For example, price-to-earnings ratio (P/E)—the most popular gauge of a stock’s value—uses the number of outstanding shares in its formula. The fewer shares, the lower the ratio.
Or earnings per share (EPS), the most cited metric from earnings reports. Like P/E, the reading of this measure is based on the share count. The fewer shares there are, the better the reading.
In other words, buybacks reward shareholders in two ways. First, they reduce the supply of shares, which inflates their price. Second, they “touch up” the stock’s financial ratios, which makes it more attractive—i.e. lower P/E and higher earnings per share (EPS).
The dividend of the 21st century
In the past, dividends have been the go-to payout to shareholders. But at the turn of the century, buybacks began phasing them out. And in the past 15 years, they have largely outgrown dividends.
Since 2000, US companies have paid out to investors 3X as much as during the period 1971-1999. And a recent NBER study found that this surge in payouts comes entirely from share buybacks.
In particular, the buyback frenzy took over the S&P in recent years. Before Covid, not only did they nearly double dividend payments, at some point they also outgrew capital investments, as you can see here:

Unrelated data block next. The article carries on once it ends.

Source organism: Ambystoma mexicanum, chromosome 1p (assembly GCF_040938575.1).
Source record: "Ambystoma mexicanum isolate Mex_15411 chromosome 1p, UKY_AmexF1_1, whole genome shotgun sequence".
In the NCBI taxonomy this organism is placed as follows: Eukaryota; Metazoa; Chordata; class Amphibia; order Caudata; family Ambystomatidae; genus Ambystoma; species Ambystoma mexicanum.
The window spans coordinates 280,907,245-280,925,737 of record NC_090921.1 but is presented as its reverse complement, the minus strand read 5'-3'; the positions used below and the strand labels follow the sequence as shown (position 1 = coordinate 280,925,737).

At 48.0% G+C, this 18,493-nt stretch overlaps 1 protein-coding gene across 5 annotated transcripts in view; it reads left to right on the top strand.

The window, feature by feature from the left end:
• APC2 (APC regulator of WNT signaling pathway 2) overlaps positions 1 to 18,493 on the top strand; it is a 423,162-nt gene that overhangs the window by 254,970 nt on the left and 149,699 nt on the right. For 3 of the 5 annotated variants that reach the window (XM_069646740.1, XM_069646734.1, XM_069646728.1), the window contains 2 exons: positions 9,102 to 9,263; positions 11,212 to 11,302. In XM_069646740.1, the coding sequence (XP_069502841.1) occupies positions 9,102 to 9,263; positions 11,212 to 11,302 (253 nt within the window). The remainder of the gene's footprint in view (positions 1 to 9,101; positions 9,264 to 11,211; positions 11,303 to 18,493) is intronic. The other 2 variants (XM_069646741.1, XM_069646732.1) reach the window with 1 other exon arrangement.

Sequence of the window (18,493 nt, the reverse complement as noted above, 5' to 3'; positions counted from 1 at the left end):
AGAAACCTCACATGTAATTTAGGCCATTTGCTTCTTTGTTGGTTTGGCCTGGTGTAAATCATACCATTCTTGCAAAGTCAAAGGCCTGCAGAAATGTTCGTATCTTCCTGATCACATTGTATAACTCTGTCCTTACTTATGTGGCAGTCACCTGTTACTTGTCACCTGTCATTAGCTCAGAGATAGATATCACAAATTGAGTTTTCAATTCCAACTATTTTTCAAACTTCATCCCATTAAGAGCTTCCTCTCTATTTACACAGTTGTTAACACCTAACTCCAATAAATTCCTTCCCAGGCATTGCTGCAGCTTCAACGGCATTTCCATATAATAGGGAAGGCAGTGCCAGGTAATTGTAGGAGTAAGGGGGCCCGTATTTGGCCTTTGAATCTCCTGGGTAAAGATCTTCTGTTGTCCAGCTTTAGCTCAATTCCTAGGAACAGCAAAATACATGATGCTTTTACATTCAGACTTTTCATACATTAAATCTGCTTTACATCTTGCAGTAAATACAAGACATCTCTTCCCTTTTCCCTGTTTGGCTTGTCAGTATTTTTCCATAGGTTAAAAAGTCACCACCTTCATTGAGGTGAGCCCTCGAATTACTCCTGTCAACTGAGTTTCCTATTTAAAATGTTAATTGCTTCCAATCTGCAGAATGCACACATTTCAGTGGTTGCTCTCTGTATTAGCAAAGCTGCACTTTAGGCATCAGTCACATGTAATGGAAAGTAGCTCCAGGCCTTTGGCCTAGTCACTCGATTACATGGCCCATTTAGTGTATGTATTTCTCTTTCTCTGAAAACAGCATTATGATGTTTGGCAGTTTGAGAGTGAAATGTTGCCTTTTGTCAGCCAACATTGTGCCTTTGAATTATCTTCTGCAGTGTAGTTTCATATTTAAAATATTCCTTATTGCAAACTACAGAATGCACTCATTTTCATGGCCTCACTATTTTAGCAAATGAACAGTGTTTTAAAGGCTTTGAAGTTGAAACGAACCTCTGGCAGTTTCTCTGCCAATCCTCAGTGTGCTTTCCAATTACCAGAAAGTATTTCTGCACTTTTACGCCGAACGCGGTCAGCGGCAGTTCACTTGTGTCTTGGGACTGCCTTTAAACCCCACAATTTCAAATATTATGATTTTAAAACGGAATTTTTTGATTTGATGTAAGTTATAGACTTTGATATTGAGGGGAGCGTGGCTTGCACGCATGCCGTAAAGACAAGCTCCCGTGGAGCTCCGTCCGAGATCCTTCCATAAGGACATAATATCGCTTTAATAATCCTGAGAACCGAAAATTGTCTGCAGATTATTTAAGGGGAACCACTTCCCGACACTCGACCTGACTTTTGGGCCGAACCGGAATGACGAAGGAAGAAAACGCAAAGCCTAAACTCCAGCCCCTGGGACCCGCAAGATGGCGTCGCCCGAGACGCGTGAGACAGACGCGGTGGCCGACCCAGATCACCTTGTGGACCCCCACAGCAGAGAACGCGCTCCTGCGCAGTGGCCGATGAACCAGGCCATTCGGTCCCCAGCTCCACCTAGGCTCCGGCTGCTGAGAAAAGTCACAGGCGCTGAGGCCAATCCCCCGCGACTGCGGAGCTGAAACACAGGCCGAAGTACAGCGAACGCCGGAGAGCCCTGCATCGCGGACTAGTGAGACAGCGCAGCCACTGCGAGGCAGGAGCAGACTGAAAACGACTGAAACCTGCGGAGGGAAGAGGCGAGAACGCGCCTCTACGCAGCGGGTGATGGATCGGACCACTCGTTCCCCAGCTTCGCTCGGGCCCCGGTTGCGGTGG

In fact, US companies gobbled up so many of their own shares that they have become the biggest stock buyers, as you can see here:
There’s no way I can overstate the role that buybacks play in the stock market. Although not well understood, in the last decade they’ve quietly become one of the biggest drivers of stock prices.
America’s largest banks will pay back tens of billions next year
Now, let’s look at the news from this whole new perspective.
The Fed let America’s six largest banks buy back as much as $11 billion worth of shares this quarter. That’s a lot, but there’s a good chance it’s just the tip of the iceberg.
For example, JP Morgan (JPM) alone is drawing up to buy $30 billion of its shares in 2021. For perspective, that’s 20% more than its previous record in 2019. (When JPM soared a record 42% in a year.)
And all this should be music to investors’ ears for a couple of reasons.
For one, the Fed tips off that banks may have set aside way more cash than this crisis will call for. And part of this pile could quickly end up in shareholders’ pockets through buybacks.
In fact, the banks have been paying out just 30% of their profit to shareholders in dividends. And a Bloomberg analysis shows the Fed’s “allowance” can bring their payouts to 100% of banks’ average net income over the past year.
Second, Wall Street banks have largely lagged the market during Covid. But buybacks and a growing appetite for recovery stocks (including banks) could launch bank stocks into a catch-up rally next year.
“That’s been one of the real missing points to the bank stocks: their ability to go in and buy back their own stock,” Gerrard Cassidy, Head of US Bank Equity Strategy at RBC Capital Markets told CNBC.
The renowned Wall Street analyst later added: “This is one of the reasons bank stocks should be owned.”